A published report of research by the National Ready Mixed Concrete Association (NRMCA) is titled "The Effect of Temperature and Delivery Time on Concrete Proportions." It contains information with immediate practical application for any contractor, ready mix producer, or specifier who may ever face problems of low cylinder strength tests during hot weather construction.
CONCRETE TEMPERATURE AND DELIVERY TIME
Two of three primary variables investigated in the NRMCA research were the effect of concrete temperature and the effect of delivery time (from batching to time of delivery) on 28-day cylinder strengths.
EXPOSURE OF TEST CYLINDERS TO NONSTANDARD JOBSITE CURING
The third variable, the temperature at which cylinders were cured on the job, had by far the greatest effect on cylinder strengths. We have always known and long accepted the generalization that hot weather reduces 28-day concrete strengths. This report provides convincing evidence that the major part of that loss is very often not in the potential strength of the concrete mix as delivered to the job, which the cylinder test is supposed to be measuring. It is only a loss in cylinder strengths caused by nonstandard curing of cylinders while stored on the job.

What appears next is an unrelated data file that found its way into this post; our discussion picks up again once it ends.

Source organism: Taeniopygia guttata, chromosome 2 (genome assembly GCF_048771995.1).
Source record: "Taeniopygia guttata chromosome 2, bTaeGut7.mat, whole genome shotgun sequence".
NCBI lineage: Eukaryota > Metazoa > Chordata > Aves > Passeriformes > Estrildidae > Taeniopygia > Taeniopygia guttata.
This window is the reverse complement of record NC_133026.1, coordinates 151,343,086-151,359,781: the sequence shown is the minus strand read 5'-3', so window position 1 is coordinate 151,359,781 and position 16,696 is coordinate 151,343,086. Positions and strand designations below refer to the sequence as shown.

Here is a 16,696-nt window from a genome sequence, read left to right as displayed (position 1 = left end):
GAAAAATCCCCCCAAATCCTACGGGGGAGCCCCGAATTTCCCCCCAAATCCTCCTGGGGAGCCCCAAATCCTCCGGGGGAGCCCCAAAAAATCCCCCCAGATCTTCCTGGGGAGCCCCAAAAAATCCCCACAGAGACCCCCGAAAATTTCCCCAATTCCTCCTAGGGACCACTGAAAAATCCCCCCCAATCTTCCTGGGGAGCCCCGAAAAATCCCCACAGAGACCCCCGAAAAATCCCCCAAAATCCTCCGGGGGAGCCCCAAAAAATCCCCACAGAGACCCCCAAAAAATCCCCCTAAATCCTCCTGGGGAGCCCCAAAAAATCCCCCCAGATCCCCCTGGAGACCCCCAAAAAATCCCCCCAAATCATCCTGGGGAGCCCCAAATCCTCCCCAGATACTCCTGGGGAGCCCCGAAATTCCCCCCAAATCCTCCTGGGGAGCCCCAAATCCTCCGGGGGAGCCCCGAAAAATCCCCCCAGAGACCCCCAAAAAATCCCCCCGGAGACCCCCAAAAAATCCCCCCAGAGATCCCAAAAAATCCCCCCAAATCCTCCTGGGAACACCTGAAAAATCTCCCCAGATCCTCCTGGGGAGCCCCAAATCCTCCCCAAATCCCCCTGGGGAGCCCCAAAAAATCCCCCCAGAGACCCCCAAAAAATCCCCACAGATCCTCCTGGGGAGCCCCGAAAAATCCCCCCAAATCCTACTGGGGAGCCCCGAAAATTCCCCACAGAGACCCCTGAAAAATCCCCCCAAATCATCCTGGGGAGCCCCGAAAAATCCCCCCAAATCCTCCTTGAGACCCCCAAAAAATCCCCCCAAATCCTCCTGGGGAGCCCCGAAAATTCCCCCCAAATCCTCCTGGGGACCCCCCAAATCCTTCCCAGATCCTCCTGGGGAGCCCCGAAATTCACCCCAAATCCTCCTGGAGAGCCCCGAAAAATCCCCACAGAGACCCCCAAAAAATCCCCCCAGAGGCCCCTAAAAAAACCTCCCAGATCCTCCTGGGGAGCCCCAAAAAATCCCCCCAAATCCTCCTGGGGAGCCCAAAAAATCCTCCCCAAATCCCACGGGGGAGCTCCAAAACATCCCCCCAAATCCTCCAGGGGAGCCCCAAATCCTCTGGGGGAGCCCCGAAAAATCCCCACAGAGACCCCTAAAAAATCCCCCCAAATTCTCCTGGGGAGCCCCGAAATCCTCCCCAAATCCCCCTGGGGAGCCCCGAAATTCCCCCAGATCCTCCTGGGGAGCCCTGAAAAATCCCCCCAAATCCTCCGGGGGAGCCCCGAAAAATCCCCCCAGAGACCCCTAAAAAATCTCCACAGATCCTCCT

CONSIDERATIONS OTHER THAN STRENGTH
In the NRMCA report it is carefully pointed out that strength is not the only reason to control concrete temperatures. Another purpose is found in mass concrete where expansion from heat of hydration may lead to damaging internal stresses.
SING THE TEST RESULTS
The test data and the conclusions that are a part of the report give the contractor and ready mix producer an opportunity to protect themselves against the misuse of low test results caused by nonstandard test procedures.